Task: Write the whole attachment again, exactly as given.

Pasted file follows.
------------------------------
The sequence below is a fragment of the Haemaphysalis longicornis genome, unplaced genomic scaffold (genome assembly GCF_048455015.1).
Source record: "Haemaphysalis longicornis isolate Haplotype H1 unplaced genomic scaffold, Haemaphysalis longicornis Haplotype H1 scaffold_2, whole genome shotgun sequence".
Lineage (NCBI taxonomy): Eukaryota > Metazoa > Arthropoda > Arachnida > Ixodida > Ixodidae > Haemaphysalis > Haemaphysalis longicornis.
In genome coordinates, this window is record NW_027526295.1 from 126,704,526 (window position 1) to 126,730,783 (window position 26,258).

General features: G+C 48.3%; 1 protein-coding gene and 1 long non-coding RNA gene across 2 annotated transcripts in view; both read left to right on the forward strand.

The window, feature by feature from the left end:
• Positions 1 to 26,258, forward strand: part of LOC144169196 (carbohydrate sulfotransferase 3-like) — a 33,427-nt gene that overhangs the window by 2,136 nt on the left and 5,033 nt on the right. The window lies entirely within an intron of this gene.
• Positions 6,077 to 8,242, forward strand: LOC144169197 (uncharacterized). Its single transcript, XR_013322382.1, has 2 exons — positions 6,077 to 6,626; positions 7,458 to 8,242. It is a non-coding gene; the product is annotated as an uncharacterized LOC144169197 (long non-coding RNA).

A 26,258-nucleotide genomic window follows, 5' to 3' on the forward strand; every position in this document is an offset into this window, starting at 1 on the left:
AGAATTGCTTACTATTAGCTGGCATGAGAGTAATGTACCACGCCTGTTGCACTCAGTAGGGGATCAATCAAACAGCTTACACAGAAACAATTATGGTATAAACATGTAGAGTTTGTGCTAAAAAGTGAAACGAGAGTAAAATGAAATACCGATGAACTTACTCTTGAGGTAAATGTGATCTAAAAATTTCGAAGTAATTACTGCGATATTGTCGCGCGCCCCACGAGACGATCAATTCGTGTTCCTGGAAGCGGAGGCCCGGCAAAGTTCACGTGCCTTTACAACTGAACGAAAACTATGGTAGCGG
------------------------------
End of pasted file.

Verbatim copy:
The sequence below is a fragment of the Haemaphysalis longicornis genome, unplaced genomic scaffold (genome assembly GCF_048455015.1).
Source record: "Haemaphysalis longicornis isolate Haplotype H1 unplaced genomic scaffold, Haemaphysalis longicornis Haplotype H1 scaffold_2, whole genome shotgun sequence".
Lineage (NCBI taxonomy): Eukaryota > Metazoa > Arthropoda > Arachnida > Ixodida > Ixodidae > Haemaphysalis > Haemaphysalis longicornis.
In genome coordinates, this window is record NW_027526295.1 from 126,704,526 (window position 1) to 126,730,783 (window position 26,258).

General features: G+C 48.3%; 1 protein-coding gene and 1 long non-coding RNA gene across 2 annotated transcripts in view; both read left to right on the forward strand.

The window, feature by feature from the left end:
• Positions 1 to 26,258, forward strand: part of LOC144169196 (carbohydrate sulfotransferase 3-like) — a 33,427-nt gene that overhangs the window by 2,136 nt on the left and 5,033 nt on the right. The window lies entirely within an intron of this gene.
• Positions 6,077 to 8,242, forward strand: LOC144169197 (uncharacterized). Its single transcript, XR_013322382.1, has 2 exons — positions 6,077 to 6,626; positions 7,458 to 8,242. It is a non-coding gene; the product is annotated as an uncharacterized LOC144169197 (long non-coding RNA).

A 26,258-nucleotide genomic window follows, 5' to 3' on the forward strand; every position in this document is an offset into this window, starting at 1 on the left:
AGAATTGCTTACTATTAGCTGGCATGAGAGTAATGTACCACGCCTGTTGCACTCAGTAGGGGATCAATCAAACAGCTTACACAGAAACAATTATGGTATAAACATGTAGAGTTTGTGCTAAAAAGTGAAACGAGAGTAAAATGAAATACCGATGAACTTACTCTTGAGGTAAATGTGATCTAAAAATTTCGAAGTAATTACTGCGATATTGTCGCGCGCCCCACGAGACGATCAATTCGTGTTCCTGGAAGCGGAGGCCCGGCAAAGTTCACGTGCCTTTACAACTGAACGAAAACTATGGTAGCGG